KRME, Fayetteville, AR
This Sukkah design comes from the Etrog – the citron used during Sukkot. The folded design resembles the Etrog, and the geometry of the skin of the Sukkah provides it with strength and stability. The skin of the Sukkah is a lamination of pure white Tyvek (actual material shown in images taken from model) and wood veneer. There is a diagrid structural system composed of two layers, one in the skin, and one integral to the skin. The system in the skin is a tube system with dowels along the fold lines. The tubes emerge from the folds at the interior peaks and are fastened or tied to an internal diagrid. The two together create a space frame to provide stability to the structure. Columns defining the opening at the entry to the Sukkah anchor the ends of this system.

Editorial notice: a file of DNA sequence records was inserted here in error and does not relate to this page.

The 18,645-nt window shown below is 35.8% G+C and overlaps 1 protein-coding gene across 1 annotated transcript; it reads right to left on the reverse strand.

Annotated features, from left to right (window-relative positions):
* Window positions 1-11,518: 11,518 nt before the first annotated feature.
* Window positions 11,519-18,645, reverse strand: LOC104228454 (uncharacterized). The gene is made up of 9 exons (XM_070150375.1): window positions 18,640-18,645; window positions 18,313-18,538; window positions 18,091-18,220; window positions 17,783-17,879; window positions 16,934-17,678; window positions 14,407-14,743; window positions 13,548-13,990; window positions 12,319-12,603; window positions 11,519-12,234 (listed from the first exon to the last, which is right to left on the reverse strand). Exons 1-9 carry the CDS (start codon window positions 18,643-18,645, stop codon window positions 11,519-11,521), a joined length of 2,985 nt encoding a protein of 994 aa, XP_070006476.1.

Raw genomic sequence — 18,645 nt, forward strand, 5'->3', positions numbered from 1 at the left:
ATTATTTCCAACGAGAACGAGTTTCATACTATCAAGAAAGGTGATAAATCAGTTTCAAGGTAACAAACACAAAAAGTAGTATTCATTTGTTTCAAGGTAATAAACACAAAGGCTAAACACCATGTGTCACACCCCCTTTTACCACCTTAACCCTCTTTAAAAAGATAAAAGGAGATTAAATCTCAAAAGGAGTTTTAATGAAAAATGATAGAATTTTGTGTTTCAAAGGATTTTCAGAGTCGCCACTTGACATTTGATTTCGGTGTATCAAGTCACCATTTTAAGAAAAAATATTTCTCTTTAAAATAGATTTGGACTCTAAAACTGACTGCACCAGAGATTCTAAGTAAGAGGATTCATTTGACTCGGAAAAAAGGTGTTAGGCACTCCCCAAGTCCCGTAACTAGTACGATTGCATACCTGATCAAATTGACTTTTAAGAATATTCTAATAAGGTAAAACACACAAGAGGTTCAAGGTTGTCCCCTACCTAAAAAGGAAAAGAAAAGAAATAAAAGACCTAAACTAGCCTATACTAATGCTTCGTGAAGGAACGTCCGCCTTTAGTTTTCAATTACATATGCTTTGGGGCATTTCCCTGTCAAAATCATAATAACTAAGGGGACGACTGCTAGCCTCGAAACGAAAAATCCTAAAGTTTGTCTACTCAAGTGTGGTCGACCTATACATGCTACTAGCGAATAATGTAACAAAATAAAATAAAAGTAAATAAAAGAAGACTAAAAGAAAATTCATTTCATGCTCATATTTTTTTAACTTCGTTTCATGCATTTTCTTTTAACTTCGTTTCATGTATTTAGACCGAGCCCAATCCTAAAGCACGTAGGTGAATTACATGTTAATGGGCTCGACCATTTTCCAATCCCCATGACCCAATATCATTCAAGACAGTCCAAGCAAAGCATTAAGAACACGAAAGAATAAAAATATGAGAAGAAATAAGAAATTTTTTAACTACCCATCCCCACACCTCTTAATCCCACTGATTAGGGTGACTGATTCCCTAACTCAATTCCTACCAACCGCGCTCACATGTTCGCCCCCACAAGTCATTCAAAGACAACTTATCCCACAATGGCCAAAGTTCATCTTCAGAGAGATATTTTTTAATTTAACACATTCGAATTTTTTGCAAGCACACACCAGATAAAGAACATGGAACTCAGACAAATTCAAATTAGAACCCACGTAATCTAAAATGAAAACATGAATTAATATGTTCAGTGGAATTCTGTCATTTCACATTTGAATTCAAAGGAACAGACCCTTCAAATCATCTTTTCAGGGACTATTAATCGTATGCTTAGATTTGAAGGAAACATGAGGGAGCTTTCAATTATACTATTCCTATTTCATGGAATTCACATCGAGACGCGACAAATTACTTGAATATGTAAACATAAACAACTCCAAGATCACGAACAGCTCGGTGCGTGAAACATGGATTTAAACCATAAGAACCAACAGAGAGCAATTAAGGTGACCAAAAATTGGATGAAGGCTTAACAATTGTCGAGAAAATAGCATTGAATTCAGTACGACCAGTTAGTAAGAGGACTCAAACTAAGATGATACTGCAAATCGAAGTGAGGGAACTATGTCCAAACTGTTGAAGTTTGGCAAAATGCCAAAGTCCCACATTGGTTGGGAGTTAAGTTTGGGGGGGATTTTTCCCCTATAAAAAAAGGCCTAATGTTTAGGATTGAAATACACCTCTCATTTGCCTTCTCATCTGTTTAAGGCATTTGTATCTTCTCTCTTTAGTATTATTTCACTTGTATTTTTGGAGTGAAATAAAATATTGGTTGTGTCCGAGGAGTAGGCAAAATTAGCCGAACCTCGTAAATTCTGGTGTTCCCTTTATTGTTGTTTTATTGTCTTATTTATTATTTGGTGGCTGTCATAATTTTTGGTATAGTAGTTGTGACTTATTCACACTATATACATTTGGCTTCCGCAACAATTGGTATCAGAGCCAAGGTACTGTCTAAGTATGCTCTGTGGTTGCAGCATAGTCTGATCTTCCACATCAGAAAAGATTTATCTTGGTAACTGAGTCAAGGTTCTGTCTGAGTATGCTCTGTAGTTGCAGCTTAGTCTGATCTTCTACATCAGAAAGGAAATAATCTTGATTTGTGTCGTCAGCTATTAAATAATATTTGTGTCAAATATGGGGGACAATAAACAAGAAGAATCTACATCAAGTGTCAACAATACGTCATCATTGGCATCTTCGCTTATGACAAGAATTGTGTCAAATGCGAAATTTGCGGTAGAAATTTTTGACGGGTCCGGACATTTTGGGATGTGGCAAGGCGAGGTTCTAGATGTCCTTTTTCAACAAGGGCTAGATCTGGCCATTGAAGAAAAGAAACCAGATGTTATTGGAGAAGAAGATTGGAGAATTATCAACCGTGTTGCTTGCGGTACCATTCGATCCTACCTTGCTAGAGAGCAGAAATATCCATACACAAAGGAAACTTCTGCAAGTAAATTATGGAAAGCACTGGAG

A plywood floor and ring of benches create further stability. The wood benches and wood floor also have a pure white wrap to continue the white, inside surface. The hole in the roof and the perforations in the folds will let light in; and the thinness of the skin will allow light to pass through. The wood veneer on the outside of the skin will be dyed in a yellow to deep orange gradient to evoke the colors of citron and of the oncoming color of Fall leaves.
If the organizers have an interest, we recommend LED light strips to allow the Sukkah to be a beacon in the downtown park during the evening hours.